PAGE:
By Stephen Williams
Written in association with Missed Apex Podcast. Listen in the player below the article and please don't forget to comment.
Formula One has always been a controversial sport, and the latest saga concerned Nico Rosberg's pole position lap in the Hungarian Grand Prix. It is not the first time that Rosberg has been involved in controversy this season. There was the infamous collision at the start of the race in Spain that took out both of the Mercedes. The Austrian Grand Prix saw the two Mercedes drivers collide again, this time on the last lap, but unlike in Spain, Rosberg took all the blame. Then, during the British Grand Prix, poor communication between Nico and the team over a reliability issue lead to another penalty. What Rosberg would do for a clean race at his home Grand Prix at Hockenheim this weekend.
In Hungary, there had been heavy rain at the start of qualifying, but by the time qualifying three began, the track was significantly drier, and ready for slick tyres. However, off the racing line the track still had damp patches, and it caught out Fernando Alonso. The Spaniard spun his McLaren Honda midway through turn nine. His McLaren faced oncoming cars, which immediately brought out the yellow flags, and Hamilton's lap was ruined as he was just behind Alonso on track. Rosberg was further behind. On the exit of turn seven, he saw the double waved yellow flags and lifted off the throttle to acknowledge the danger. Once he took turn eight, the yellow light on his dashboard went out, indicating that the danger had gone. He therefore continued to push on the remainder of the lap which was still drying, and snatched pole position in the dying seconds.
In Austria, Nico Hulkenberg had been investigated by the stewards for setting a personal best first sector, when yellow flags had been waved as marshals attended the stricken Toro Rosso of Carlos Sainz. Force India indicated that despite setting an overall faster time, Hulkenberg had lifted off the throttle through the yellow flag zone, so although he was investigated by the stewards, he was not penalised, and held on to his second place.
It took the stewards over three hours to even investigate the pole lap in Hungary. Speculation was that Lewis Hamilton had spoken to Charlie Whiting the race director about the issue, because he wanted clarification going forward.
Although the stewards decided not penalise Rosberg, when asked about the issue again after the race, Hamilton explained his concerns. He indicated the meaning of the different types of yellow flags that the marshals control. A single waved yellow flag warns the drivers that there is an incident ahead, and a driver is expected to slow down. Double waved yellow flags also signify danger ahead, but on a greater level. Drivers are therefore expected to slow down, and be prepared to stop. Hamilton made the case that how could Rosberg be prepared to stop, if he set the best time through the sector. Of course, as the track dried, this somewhat contributed to Rosberg's improved lap, but it does beg the question was Rosberg prepared to stop?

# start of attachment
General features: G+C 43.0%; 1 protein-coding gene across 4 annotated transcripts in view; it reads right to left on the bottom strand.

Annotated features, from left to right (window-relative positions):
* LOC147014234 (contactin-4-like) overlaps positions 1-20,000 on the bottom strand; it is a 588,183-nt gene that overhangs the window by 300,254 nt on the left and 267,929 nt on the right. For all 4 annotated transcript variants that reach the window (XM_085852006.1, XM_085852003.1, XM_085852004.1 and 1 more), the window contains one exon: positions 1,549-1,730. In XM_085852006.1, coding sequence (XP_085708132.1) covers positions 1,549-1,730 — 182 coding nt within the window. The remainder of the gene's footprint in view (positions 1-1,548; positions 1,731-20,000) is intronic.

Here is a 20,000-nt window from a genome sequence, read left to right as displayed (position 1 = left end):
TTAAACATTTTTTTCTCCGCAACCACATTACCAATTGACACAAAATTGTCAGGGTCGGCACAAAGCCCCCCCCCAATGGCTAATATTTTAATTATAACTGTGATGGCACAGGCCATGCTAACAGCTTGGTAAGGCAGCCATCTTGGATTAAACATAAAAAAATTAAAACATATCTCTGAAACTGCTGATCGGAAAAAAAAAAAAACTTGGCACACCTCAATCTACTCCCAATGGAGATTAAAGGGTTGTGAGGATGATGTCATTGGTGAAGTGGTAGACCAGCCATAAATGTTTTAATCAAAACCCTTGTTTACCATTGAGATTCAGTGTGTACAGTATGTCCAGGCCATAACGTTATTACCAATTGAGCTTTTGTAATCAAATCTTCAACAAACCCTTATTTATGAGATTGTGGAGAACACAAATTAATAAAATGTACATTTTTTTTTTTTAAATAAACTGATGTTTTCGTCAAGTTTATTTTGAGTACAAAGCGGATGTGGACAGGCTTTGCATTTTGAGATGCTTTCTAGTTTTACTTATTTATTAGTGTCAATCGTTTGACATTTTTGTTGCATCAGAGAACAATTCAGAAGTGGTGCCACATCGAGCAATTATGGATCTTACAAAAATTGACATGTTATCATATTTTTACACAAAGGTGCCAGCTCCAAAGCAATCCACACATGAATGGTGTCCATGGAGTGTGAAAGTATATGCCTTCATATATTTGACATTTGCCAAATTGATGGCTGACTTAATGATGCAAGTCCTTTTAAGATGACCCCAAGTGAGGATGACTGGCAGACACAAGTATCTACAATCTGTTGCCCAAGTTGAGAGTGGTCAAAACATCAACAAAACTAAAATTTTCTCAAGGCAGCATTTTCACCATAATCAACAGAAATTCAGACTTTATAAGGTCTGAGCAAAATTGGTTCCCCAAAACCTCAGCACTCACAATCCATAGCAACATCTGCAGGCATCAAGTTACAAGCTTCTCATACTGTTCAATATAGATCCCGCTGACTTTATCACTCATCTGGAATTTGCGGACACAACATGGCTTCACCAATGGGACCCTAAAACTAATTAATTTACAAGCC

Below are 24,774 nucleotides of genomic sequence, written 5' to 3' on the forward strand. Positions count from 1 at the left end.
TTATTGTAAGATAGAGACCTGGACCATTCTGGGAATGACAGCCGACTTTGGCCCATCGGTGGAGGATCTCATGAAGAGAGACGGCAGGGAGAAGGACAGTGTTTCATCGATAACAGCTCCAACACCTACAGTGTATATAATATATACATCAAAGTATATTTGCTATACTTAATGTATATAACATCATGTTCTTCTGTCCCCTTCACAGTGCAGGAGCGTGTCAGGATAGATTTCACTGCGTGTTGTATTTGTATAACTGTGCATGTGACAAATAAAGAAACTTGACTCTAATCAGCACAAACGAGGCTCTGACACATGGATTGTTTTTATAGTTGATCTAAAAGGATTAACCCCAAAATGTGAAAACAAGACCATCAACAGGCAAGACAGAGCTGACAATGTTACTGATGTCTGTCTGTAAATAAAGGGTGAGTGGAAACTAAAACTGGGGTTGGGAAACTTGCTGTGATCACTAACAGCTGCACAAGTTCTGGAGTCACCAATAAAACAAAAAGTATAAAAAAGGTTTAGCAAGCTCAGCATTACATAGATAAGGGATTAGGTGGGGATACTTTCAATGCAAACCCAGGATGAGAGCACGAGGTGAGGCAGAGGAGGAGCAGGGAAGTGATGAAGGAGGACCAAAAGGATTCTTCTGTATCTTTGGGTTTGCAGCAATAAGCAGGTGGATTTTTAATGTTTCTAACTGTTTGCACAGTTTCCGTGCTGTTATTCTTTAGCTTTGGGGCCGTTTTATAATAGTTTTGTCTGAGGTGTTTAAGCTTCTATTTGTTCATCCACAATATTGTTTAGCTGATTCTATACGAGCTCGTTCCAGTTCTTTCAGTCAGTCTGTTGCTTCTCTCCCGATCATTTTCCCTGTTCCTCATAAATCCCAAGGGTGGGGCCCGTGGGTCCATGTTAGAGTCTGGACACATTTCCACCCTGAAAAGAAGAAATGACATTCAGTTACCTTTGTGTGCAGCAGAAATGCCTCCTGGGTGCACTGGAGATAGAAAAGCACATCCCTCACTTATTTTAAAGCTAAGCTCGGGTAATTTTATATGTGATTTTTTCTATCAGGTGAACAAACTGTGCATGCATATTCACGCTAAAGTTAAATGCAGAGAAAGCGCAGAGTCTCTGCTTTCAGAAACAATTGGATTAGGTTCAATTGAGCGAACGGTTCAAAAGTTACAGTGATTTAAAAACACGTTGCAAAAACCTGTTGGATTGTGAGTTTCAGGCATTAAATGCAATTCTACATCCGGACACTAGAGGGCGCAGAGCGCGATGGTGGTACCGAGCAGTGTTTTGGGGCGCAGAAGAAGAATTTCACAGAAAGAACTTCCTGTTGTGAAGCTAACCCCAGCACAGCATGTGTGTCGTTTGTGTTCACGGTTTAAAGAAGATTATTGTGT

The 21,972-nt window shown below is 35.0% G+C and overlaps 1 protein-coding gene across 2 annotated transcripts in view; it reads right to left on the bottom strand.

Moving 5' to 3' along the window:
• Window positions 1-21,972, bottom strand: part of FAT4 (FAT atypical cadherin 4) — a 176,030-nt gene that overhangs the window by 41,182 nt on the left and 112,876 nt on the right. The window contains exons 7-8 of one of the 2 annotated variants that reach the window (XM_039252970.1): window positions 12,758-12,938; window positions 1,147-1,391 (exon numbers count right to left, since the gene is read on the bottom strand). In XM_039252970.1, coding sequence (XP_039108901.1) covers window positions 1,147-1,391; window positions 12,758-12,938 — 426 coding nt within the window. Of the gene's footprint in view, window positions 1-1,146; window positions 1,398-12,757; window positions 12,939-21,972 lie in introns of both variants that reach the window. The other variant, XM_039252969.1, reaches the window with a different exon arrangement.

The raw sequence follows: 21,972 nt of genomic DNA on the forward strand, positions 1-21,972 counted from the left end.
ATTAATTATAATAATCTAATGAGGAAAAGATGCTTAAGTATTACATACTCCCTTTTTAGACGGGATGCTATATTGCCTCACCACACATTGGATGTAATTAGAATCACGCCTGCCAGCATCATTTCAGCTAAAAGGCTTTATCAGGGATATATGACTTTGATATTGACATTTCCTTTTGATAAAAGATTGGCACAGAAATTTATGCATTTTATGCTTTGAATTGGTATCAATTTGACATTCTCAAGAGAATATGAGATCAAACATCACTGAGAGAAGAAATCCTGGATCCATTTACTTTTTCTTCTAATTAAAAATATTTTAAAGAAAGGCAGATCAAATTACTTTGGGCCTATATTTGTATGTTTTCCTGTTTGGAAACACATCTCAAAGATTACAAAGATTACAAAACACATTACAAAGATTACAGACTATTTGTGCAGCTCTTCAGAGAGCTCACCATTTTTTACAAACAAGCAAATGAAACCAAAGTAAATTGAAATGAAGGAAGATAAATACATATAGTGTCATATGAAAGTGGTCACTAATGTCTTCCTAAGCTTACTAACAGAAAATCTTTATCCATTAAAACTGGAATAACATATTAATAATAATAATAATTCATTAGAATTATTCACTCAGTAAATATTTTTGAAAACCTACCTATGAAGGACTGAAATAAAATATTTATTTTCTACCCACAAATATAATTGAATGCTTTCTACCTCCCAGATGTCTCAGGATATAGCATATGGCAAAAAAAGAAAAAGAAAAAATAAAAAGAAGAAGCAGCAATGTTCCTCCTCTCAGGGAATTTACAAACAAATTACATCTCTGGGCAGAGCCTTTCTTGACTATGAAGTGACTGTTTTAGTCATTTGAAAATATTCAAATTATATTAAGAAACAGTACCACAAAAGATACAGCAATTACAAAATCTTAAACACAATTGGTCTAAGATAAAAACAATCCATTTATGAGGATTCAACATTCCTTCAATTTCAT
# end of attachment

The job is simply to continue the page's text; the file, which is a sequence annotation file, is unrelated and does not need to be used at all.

Nico responded to Lewis' argument in the press conference. Within the rules, Rosberg played a blinder, he slowed down when he saw the yellow flags, and once the track was clear of danger, continued on his lap to take pole on the drying track. In many ways, it was incredibly smart, realising that only a small portion of the track had a danger zone, but he could still use the improving track conditions to better his time. The on-board footage clearly shows him lifting off, so once the stewards saw that, the case was closed.
Simply put, there are rules that indicate both drivers are in correct with what they say. This is because like most of the rules in Formula One, they are ambiguous. How can this be? In many ways, the argument is not whether Rosberg should be penalised for breaking the rules, but Hamilton also believes this to be a safety issue, and what should the protocol be going forward. The section that Rosberg entered was a series of sweeping left and right, ninety degree turns. They are blind corners as barriers are positioned around the track through this section. As such, Rosberg would not have been able to see what was around the corner, and what danger awaited him. In this case, is it fair that drivers are allowed to lift off on a hot lap, losing just one tenth of a second and then push their cars to the limit while in a danger zone, putting a marshal's, or another driver's life at risk? It is clear that there needs to be one obvious rule to cover this situation. Personally, I believe that if a driver encounters a yellow flag on his flying lap, he should abandon the lap, this way he is not risking the live's of others. Of course, there will be times when a driver is unable to set another lap, and will likely be eliminated from qualifying, but this is also the case when there is a red flag near the end of a session, and there is not enough time for it to be restarted.
I doubt we've heard the end of this.